*authorizing user:* An UMA-defined variant of an \[ [OAuth20|#OAuth20]] resource owner; a web user who configures an authorization manager with policies that control how it makes access decisions when a requester attempts to access a protected resource at a host. Wiki Markup *authorization manager (AM):* An UMA-defined variant of an \[ [OAuth20|#OAuth20]] authorization server that carries out an authorizing user's policies governing access to a protected resource. Wiki Markup
protected resource: An access-restricted resource at a host. unmigrated-wiki-markup
*host:* An UMA-defined variant of an \ [[OAuth20|#OAuth20] ] resource server that enforces access to the protected resources it hosts, as decided by an authorization manager.
token validation URL: The URL at an authorization manager that a host can use to validate an access token.
*claim:* A statement (in the sense of \ [[IDCclaim|#IDCclaim]]). Claims are conveyed by a requester on behalf of a requesting party to an authorization manager in an attempt to satisfy an authorizing user's policy. Wiki Markup *requester:* An UMA-defined variant of \ [[OAuth20|#OAuth20] ] client that seeks access to a protected resource. Wiki Markup
requesting party: A web user, or a corporation (or other legal person), that uses a requester to seek access to a protected resource.
Requirements for the resource owner
- The resource owner MUST be able to choose a different AM for each Host
- (The resource owner MUST be able to choose a different AM for each protected resource)
Requirements for the protected resource
In this step the following needs to be achieved:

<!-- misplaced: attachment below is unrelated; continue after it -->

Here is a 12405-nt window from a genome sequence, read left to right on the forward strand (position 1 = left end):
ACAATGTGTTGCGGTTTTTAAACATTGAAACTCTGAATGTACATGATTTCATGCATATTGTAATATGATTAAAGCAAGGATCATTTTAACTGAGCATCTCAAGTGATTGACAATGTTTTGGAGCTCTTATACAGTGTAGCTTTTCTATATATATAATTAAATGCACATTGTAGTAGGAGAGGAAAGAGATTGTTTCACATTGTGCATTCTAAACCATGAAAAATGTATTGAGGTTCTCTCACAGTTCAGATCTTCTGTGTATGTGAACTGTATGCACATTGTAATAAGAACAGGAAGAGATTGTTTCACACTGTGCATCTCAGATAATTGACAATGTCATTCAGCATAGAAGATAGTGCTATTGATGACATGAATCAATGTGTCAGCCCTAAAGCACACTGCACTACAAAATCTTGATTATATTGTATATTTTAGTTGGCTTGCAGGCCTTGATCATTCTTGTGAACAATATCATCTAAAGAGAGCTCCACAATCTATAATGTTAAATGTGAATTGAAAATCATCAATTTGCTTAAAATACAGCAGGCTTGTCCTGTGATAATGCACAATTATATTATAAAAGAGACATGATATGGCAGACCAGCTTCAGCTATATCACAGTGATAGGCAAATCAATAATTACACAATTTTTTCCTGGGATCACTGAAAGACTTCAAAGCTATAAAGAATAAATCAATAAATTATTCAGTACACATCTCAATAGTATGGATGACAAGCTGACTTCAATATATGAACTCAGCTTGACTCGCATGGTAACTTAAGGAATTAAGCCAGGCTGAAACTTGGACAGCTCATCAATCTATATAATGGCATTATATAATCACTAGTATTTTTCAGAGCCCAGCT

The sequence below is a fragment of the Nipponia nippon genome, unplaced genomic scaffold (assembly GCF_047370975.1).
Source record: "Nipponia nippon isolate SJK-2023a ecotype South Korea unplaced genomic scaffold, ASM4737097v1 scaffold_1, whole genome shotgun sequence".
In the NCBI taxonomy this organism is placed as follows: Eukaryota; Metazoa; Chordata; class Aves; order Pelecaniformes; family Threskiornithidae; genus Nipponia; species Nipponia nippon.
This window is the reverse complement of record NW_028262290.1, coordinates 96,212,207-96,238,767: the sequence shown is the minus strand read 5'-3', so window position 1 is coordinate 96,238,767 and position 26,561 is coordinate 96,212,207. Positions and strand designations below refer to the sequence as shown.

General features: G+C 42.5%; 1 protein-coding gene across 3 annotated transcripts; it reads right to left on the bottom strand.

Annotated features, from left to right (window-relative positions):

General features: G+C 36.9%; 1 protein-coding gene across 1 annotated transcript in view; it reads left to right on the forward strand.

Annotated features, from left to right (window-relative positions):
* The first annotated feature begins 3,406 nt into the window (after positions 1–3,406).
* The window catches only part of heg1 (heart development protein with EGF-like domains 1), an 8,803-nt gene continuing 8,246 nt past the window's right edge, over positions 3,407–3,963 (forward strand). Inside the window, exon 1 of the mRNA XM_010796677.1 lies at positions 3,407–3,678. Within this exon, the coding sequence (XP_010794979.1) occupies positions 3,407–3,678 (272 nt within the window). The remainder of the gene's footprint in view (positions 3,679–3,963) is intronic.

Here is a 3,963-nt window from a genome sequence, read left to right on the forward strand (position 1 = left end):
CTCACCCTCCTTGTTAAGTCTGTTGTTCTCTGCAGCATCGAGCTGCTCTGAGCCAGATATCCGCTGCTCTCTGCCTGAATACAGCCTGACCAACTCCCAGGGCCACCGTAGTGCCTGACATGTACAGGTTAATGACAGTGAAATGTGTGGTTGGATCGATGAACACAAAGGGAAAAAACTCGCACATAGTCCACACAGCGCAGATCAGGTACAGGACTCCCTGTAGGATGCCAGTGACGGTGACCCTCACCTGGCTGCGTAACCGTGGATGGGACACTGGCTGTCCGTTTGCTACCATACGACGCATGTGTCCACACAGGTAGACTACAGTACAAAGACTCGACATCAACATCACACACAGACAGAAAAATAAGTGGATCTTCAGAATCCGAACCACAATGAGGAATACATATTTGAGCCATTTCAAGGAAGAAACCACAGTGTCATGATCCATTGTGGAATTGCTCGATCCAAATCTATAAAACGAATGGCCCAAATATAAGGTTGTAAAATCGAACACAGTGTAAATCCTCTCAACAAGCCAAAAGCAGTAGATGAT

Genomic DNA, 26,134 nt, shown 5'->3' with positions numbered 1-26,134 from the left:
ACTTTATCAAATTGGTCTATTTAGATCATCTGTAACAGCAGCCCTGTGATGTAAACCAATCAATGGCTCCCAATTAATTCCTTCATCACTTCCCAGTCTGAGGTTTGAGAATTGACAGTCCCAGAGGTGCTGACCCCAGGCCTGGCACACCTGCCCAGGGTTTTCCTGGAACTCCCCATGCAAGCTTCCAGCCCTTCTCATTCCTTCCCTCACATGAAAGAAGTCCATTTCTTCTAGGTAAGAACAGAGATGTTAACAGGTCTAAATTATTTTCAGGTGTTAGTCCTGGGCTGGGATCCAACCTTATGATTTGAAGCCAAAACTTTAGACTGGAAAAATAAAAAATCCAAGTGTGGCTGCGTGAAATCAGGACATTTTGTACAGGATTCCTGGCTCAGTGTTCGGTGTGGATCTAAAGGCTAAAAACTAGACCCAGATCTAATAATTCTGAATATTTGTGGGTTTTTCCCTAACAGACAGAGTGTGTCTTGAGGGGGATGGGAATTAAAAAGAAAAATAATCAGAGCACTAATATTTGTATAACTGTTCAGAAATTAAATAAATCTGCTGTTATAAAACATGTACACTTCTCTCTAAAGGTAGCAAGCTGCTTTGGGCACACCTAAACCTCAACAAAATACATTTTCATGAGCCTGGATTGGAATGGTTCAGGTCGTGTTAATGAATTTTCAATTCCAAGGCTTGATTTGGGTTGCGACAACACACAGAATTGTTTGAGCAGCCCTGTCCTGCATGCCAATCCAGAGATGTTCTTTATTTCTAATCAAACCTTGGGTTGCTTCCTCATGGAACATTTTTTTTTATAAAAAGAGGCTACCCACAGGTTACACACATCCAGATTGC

- The Host needs to get an Access Token from the AM to later be able to verify Access Tokens from Requesters. Lets name them AM-Host Access Tokens or AH-AT for short.
- The Resource Owner needs to define conditions the Requesters need to fulfill before access t the protected resource is granted. This can e.g. be "is from domain twitter.com". This is done in terms of claims the Requester must send. Claims are basically attributes it sends and which can be verified eventually by the AM.
- The AM needs to know some details about the Host, e.g. the title and description. This is important as in communication with the Resource Owner it needs to tell it some details about the which protected resource the Requester actually wants access to. So maybe it even needs to be described on a resource by resource basis? The user might not really know much about "xyz wants access to method POST on http://someapi.com/mrtopf/
The protocol involves some steps:
The AM provides the following information in it's XRD:
- the authorization endpoint URL for the Host to initiate an Access Token authorization (Host authorization endpoint)
- the token endpoint URL for the Host to exchange the temporary token with the access token (Host Token endpoint)
- the authorization endpoint URL for the Requester to initiate an Access Token authorization (Requester Authorization endpoint)
- the token endpoint URL for the Requester to exchange the temporary token with the access token (Requester token endpoint)
- (some endpoint for verifying access to protected resources. This will become clearer when thinking about Step 3)
(example XRD here)
The Host initiates an OAuth 2.0 Web Server flow to obtain an access token for the AM